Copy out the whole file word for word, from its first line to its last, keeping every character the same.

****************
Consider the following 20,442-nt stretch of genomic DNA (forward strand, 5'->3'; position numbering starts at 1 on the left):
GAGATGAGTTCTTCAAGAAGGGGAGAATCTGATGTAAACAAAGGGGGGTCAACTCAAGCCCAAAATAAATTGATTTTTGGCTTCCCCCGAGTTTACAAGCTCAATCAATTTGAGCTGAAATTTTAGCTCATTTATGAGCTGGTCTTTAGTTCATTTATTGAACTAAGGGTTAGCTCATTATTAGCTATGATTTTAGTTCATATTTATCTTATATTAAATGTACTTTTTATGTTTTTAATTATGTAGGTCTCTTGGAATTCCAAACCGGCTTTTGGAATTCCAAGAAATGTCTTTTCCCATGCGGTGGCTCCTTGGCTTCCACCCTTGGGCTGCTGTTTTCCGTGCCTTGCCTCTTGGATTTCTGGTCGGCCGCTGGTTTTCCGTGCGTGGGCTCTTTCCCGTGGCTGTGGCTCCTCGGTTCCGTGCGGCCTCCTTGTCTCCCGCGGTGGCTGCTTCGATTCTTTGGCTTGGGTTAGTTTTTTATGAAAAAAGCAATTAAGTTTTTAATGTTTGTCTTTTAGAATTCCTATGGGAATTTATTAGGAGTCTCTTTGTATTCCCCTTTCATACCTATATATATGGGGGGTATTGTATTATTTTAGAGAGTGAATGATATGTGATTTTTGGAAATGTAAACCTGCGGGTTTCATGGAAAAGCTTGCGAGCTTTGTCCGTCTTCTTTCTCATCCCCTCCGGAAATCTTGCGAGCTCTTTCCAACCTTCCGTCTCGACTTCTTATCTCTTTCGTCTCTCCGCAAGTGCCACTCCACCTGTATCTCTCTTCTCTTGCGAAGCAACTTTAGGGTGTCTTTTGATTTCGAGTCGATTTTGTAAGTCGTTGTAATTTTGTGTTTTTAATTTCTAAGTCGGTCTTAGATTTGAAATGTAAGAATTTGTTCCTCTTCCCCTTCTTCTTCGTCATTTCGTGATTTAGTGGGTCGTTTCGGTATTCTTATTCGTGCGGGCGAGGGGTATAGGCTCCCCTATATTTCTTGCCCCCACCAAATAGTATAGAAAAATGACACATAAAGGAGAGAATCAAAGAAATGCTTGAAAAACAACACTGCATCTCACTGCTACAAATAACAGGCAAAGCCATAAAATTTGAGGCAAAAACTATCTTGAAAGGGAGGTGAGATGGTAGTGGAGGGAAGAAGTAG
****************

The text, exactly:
Consider the following 20,442-nt stretch of genomic DNA (forward strand, 5'->3'; position numbering starts at 1 on the left):
GAGATGAGTTCTTCAAGAAGGGGAGAATCTGATGTAAACAAAGGGGGGTCAACTCAAGCCCAAAATAAATTGATTTTTGGCTTCCCCCGAGTTTACAAGCTCAATCAATTTGAGCTGAAATTTTAGCTCATTTATGAGCTGGTCTTTAGTTCATTTATTGAACTAAGGGTTAGCTCATTATTAGCTATGATTTTAGTTCATATTTATCTTATATTAAATGTACTTTTTATGTTTTTAATTATGTAGGTCTCTTGGAATTCCAAACCGGCTTTTGGAATTCCAAGAAATGTCTTTTCCCATGCGGTGGCTCCTTGGCTTCCACCCTTGGGCTGCTGTTTTCCGTGCCTTGCCTCTTGGATTTCTGGTCGGCCGCTGGTTTTCCGTGCGTGGGCTCTTTCCCGTGGCTGTGGCTCCTCGGTTCCGTGCGGCCTCCTTGTCTCCCGCGGTGGCTGCTTCGATTCTTTGGCTTGGGTTAGTTTTTTATGAAAAAAGCAATTAAGTTTTTAATGTTTGTCTTTTAGAATTCCTATGGGAATTTATTAGGAGTCTCTTTGTATTCCCCTTTCATACCTATATATATGGGGGGTATTGTATTATTTTAGAGAGTGAATGATATGTGATTTTTGGAAATGTAAACCTGCGGGTTTCATGGAAAAGCTTGCGAGCTTTGTCCGTCTTCTTTCTCATCCCCTCCGGAAATCTTGCGAGCTCTTTCCAACCTTCCGTCTCGACTTCTTATCTCTTTCGTCTCTCCGCAAGTGCCACTCCACCTGTATCTCTCTTCTCTTGCGAAGCAACTTTAGGGTGTCTTTTGATTTCGAGTCGATTTTGTAAGTCGTTGTAATTTTGTGTTTTTAATTTCTAAGTCGGTCTTAGATTTGAAATGTAAGAATTTGTTCCTCTTCCCCTTCTTCTTCGTCATTTCGTGATTTAGTGGGTCGTTTCGGTATTCTTATTCGTGCGGGCGAGGGGTATAGGCTCCCCTATATTTCTTGCCCCCACCAAATAGTATAGAAAAATGACACATAAAGGAGAGAATCAAAGAAATGCTTGAAAAACAACACTGCATCTCACTGCTACAAATAACAGGCAAAGCCATAAAATTTGAGGCAAAAACTATCTTGAAAGGGAGGTGAGATGGTAGTGGAGGGAAGAAGTAG